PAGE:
Scaled Quail Sticker
Proudly Made in the USA
Note: Sticker image has a protected watermark. The actual sticker does not include a watermark.
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Our Scaled Quail sticker is a fun way to express your lifestyle. This is an artistic hand drawn rendering of the Scaled Quail. This sticker measures 3″ wide and 5.5″ tall and has a UV laminate to prevent fading and is also waterproof. The Scaled Quail Sticker has proven to not fade for three years plus in the Arizona sun.
Scaled Quail Sticker Features:
- Measures 3″ wide and 5.5″ tall
- UV laminate to prevent fading
- Die cut for a clean edge
Information about Scaled Quail:
The scaled quail (Callipepla squamata), also commonly called blue quail or cottontop, is a species of the New World quail family. It is a bluish gray bird found in the arid regions of the Southwestern United States to Central Mexico. This species is an early offshoot of the genus Callipepla, diverging in the Pliocene.
This bird is named for the scaly appearance of its breast and back feathers. Along with its scaly markings, the bird is easily identified by its white crest that resembles a tuft of cotton.
The nest is typically a grass-lined hollow containing 9–16 speckled eggs. When disturbed, it prefers to run rather than fly.
Widespread and common throughout its range, the scaled quail is evaluated as Least Concern on the IUCN Red List of Threatened Species.
Feeding cover: scaled quail use grass clumps and shrubs for cover while feeding. In one study they were frequently seen crossing 82 to 165 feet (25 to 50 metres) of bare ground. When disturbed, scaled quail hid in snakeweed or in grass clumps. In June and July foraging occurs on open grasslands which are not used at other times.
Loafing cover: scaled quail coveys occupy loafing or resting cover after early morning feeding periods. Scaled quail occupy desert grassland or desert scrub with a minimum of one loafing covert per approximately 70 acres (28 hectares). In northwestern Texas, loafing coverts were characterized by: (1) overhead woody cover, (2) lateral screening cover, (3) a central area with bare soil, and (4) one or more paths through the lateral cover. Covert heights ranged from 1.6 to 5.9 feet (0.49 to 1.80 m) high and 2.6 to 6.9 feet (0.79 to 2.10 m) in diameter. Cholla formed all or part of the overhead cover of 85% of coverts, even though they were dominant at only 12% of the study locations. In areas where scaled quail occur without cholla, woody species such as wolfberry (Lycium spp.) and mesquite are important for overhead cover. In Oklahoma pinyon-juniper habitats, scaled quail use the shade of tree cholla (Cylindropuntia imbricata) and human-made structures. In Arizona, scaled quail occupied wolfberry and mesquite 1.7 to 5 feet (0.52 to 1.52 m) tall for loafing cover. This overhead cover provides midday shade, but is open at the base to allow easy escape from predators. In Oklahoma, winter home ranges always contained skunkbush sumac, tree cholla, or human-made structures providing overhead cover.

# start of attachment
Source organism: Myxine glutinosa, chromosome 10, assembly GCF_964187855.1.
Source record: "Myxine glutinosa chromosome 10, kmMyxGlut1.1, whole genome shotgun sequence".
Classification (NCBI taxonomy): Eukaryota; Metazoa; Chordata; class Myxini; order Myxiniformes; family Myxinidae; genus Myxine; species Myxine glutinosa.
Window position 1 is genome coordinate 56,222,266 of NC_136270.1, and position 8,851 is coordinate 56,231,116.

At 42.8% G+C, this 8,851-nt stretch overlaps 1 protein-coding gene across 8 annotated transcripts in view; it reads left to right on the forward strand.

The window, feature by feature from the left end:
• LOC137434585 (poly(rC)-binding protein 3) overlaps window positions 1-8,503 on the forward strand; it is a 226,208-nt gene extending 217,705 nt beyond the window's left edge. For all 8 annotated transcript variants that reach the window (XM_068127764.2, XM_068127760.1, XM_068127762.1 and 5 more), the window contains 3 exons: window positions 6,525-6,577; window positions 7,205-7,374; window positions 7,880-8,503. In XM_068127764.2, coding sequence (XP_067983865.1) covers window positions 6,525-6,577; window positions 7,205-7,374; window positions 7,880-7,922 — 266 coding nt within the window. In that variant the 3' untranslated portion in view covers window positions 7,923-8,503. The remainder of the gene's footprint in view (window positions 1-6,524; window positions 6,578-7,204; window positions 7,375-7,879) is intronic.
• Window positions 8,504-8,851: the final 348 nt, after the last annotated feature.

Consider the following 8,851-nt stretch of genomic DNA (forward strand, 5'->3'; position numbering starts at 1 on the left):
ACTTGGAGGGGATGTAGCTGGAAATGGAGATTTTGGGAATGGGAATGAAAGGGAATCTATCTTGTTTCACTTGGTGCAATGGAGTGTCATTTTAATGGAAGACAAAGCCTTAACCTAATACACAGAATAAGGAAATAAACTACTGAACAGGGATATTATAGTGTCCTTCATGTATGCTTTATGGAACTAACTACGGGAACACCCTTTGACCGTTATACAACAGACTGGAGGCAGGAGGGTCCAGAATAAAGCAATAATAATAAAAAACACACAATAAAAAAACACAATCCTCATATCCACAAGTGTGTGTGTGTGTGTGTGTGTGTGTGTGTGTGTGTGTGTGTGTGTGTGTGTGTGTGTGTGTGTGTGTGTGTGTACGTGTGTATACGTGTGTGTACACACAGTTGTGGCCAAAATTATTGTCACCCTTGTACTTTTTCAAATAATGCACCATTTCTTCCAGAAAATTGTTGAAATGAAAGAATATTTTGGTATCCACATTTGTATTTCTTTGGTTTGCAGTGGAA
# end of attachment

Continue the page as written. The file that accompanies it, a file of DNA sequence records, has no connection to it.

Seeds from forbs make up the largest portion of the scaled quail’s diet. Insects are also eaten when available.
Seeds most often eaten are from those species considered undesirable as:
- Small flowered milkvetch (Astragalus nuttalianus)
- Morning glory (Ipomoea eriocarpa)
- Foothill deervetch (Lotus humistratus)
- Lupine (Lupinus sparsiflorus)
- Snakeweed, doveweed, kochia, pigweed, and thistles (Salsola spp., Scoparia iberica and Cirsium spp.)
- Ragweed (Ambrosia spp.)
Seeds of woody plants like:
- Acacias (Acacia spp.)
- Wolfberry (Lycium berlandieri)
- Hackberry (Celtis spp.)
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